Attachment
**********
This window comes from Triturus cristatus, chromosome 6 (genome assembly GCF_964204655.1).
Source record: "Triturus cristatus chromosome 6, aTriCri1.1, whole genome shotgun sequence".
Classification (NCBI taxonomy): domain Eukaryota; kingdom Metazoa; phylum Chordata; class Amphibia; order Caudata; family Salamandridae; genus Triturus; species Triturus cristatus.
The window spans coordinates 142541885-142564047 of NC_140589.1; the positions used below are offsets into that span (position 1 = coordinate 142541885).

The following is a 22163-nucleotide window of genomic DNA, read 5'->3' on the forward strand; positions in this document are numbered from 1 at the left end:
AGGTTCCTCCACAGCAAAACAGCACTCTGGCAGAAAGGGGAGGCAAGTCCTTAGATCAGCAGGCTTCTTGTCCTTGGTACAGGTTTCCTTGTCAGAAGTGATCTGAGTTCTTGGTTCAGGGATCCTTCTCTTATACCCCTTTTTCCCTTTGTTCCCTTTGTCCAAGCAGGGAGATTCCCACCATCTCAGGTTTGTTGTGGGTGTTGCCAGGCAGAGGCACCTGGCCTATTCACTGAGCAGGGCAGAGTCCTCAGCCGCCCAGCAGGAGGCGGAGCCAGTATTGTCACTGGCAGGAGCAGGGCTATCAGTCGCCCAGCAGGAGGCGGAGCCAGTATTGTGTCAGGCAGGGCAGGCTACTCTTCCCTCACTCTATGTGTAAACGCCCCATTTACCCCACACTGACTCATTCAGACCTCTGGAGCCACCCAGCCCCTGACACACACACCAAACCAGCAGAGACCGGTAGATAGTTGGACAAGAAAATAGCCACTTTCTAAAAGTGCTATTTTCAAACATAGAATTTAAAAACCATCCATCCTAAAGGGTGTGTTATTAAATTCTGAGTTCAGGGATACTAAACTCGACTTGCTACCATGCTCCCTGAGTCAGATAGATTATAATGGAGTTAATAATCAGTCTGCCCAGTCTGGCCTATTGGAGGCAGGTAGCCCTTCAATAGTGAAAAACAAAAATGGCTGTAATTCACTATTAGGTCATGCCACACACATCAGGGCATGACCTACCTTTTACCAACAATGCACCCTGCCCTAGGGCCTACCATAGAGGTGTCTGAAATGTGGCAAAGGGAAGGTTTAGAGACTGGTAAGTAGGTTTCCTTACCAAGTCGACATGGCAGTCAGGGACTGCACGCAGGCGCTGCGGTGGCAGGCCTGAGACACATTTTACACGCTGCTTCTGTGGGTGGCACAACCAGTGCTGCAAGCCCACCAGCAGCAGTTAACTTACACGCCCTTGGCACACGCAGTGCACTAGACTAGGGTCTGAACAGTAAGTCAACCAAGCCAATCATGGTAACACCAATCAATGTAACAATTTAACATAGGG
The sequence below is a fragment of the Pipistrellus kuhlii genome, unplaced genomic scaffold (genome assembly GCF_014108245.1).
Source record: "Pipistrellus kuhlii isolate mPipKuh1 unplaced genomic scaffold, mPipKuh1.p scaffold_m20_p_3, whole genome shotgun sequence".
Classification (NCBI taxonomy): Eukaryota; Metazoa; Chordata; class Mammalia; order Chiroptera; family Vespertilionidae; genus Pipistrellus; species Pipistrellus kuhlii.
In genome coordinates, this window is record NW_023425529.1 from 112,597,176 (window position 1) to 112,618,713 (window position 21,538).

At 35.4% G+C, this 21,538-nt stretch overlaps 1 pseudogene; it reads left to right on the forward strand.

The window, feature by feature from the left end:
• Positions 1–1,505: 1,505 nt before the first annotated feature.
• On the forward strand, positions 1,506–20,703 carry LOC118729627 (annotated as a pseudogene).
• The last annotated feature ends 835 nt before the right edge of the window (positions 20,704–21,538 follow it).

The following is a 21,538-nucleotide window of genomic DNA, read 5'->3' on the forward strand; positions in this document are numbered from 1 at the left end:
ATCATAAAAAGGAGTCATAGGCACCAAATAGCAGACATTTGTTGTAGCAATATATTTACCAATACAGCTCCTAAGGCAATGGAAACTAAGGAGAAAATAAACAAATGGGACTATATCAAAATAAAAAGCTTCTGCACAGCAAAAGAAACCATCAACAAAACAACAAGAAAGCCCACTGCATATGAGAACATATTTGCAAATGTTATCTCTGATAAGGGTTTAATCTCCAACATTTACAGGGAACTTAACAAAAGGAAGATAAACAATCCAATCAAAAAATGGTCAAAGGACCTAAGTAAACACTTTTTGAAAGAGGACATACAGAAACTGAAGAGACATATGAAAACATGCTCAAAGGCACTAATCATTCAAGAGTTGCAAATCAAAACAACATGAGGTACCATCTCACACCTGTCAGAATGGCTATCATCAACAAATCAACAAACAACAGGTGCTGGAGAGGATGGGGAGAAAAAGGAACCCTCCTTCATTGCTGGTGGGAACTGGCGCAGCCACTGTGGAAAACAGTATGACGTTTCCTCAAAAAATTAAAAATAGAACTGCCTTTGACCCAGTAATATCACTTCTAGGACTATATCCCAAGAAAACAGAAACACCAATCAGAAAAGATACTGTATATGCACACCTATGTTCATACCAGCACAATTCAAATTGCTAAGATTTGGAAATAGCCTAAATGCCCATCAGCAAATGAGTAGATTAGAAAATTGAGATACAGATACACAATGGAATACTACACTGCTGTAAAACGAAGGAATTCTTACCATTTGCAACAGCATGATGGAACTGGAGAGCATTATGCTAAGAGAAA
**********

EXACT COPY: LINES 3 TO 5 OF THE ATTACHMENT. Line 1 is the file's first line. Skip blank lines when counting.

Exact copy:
Classification (NCBI taxonomy): domain Eukaryota; kingdom Metazoa; phylum Chordata; class Amphibia; order Caudata; family Salamandridae; genus Triturus; species Triturus cristatus.
The window spans coordinates 142541885-142564047 of NC_140589.1; the positions used below are offsets into that span (position 1 = coordinate 142541885).

The following is a 22163-nucleotide window of genomic DNA, read 5'->3' on the forward strand; positions in this document are numbered from 1 at the left end: